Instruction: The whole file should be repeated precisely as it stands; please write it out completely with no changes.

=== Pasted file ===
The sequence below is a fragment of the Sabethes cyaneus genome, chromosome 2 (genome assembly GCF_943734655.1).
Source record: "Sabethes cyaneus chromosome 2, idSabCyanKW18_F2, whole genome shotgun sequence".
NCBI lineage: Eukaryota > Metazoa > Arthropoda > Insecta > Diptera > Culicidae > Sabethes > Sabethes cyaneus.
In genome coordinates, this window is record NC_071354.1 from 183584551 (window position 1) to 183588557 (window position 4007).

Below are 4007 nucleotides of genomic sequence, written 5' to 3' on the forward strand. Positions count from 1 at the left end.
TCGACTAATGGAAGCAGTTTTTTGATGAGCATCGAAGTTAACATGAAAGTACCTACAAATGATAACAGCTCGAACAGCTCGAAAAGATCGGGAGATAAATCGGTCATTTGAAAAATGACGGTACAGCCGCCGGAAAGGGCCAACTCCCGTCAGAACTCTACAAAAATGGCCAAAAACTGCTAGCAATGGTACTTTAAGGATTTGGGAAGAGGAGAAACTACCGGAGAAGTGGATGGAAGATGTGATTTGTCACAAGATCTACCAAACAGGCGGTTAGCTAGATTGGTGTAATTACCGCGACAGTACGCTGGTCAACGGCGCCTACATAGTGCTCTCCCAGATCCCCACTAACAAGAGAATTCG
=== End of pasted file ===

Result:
The sequence below is a fragment of the Sabethes cyaneus genome, chromosome 2 (genome assembly GCF_943734655.1).
Source record: "Sabethes cyaneus chromosome 2, idSabCyanKW18_F2, whole genome shotgun sequence".
NCBI lineage: Eukaryota > Metazoa > Arthropoda > Insecta > Diptera > Culicidae > Sabethes > Sabethes cyaneus.
In genome coordinates, this window is record NC_071354.1 from 183584551 (window position 1) to 183588557 (window position 4007).

Below are 4007 nucleotides of genomic sequence, written 5' to 3' on the forward strand. Positions count from 1 at the left end.
TCGACTAATGGAAGCAGTTTTTTGATGAGCATCGAAGTTAACATGAAAGTACCTACAAATGATAACAGCTCGAACAGCTCGAAAAGATCGGGAGATAAATCGGTCATTTGAAAAATGACGGTACAGCCGCCGGAAAGGGCCAACTCCCGTCAGAACTCTACAAAAATGGCCAAAAACTGCTAGCAATGGTACTTTAAGGATTTGGGAAGAGGAGAAACTACCGGAGAAGTGGATGGAAGATGTGATTTGTCACAAGATCTACCAAACAGGCGGTTAGCTAGATTGGTGTAATTACCGCGACAGTACGCTGGTCAACGGCGCCTACATAGTGCTCTCCCAGATCCCCACTAACAAGAGAATTCG